In accounting terms, we're running a deficit, eating into our principal, running down and liquidating our natural capital assets. The question: Why are we letting this happen?
For the longest time, people didn't even have a real sense of, well, time. Until the early 1800s, Western people had essentially no concept of Earth's age, or that certain formerly living things had become extinct. When Charles Darwin departed for his voyage on the Beagle, the word "scientist" did not exist.
Since the mid-1800s, we've finally started learning basic things about how the world actually works. We understand the water cycle, carbon cycle, nitrogen cycle, the composition of air and the circulation of oceans. We created the entirely new fields of geology, biology, ecology, genetics and hi-tech medicine.
But civilization's way of doing business remains rooted in philosophies, religious traditions and ethical frameworks written many centuries ago. The first stock exchange opened in 1602, in Amsterdam. By 1637, "tulip mania" had caused the first speculation bubble and crash.
Not a lot has changed. Virtually every business still uses the double-entry bookkeeping and accounting used in 13th-century Venice, first written down in the 1400s by Leonardo da Vinci's friend, the Franciscan monk Luca Pacioli. His book Summa de Arithmetica established the concept that banks' main assets are other people's debts -- and we know where that's gotten us recently.
So, our daily dealings are still heavily influenced by ideas that were pretty much set before anyone knew the world was round, before it ever occurred to anyone that the world changes, and certainly before anyone suspected that anything people do could change the world.
In many ways, the ways we operate reflect how we understood the world when we didn't understand the world at all. You wouldn't treat an illness by calling a medical doctor from the Middle Ages, but we run the modern world with only pre-modern comprehension. If markets understood the world, things that harmed the world would be prohibitively expensive.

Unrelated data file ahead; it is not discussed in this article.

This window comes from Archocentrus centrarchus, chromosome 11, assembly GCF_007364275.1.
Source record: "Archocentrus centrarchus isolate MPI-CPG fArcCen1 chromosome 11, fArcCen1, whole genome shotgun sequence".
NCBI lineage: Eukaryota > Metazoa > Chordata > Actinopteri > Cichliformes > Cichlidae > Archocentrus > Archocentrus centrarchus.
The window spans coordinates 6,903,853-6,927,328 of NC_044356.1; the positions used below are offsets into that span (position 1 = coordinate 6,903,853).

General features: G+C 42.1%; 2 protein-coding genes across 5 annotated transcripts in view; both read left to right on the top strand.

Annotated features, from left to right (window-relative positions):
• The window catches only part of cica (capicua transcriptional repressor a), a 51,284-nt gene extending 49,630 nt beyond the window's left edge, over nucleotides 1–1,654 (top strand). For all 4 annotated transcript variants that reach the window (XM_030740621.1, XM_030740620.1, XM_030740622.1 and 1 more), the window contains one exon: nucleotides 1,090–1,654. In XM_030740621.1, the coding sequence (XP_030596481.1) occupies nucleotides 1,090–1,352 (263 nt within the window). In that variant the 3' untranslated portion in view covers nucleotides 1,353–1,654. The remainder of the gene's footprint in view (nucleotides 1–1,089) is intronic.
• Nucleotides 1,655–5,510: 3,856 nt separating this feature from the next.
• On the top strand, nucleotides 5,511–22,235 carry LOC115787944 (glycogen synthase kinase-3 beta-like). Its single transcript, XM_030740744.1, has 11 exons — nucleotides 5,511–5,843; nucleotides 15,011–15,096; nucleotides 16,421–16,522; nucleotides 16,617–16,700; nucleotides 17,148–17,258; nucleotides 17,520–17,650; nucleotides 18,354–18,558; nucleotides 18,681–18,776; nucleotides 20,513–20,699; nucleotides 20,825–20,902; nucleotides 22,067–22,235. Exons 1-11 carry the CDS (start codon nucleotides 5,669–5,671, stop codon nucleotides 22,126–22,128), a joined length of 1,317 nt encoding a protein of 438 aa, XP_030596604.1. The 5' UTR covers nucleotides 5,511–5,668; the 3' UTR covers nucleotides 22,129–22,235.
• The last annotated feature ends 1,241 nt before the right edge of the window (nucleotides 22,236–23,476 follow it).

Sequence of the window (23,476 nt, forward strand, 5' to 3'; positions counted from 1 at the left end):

Our institutions are so out of sync with the way the world really works that they're essentially irrational. And it shows. That's why we so blithely allow ourselves to shrink forests, empty oceans, alter the atmosphere, endanger our children's times and risk so much of the world.
Despite overhauled ways of knowing, old thinking prevails. And if the whole human enterprise has one fatal shortcoming, this is likely it.
But I'll make a casual wager: Things now largely ignored will become too obvious to deny. It becomes a question of "When?"
Here's what I think is obvious: Civilization can't keep running on nonrenewable fossil fuels because by definition they will run out. Eventually we will either have to scale up renewable energy or civilization will end. And we can't keep adding people infinitely to a finite planet. That only shortens the time we have for the energy transition. If we begin accepting the obvious, and start making the transition now, I think we might be OK.
Republicans now have more seats in Congress, but, really, is saving civilization a partisan issue? Is investing in America's infrastructure and creating the jobs to build and scale up new energy technologies a partisan issue? We need to begin seeing that the real issues are much bigger than party loyalties.
The opinions expressed in this commentary are solely those of Carl Safina.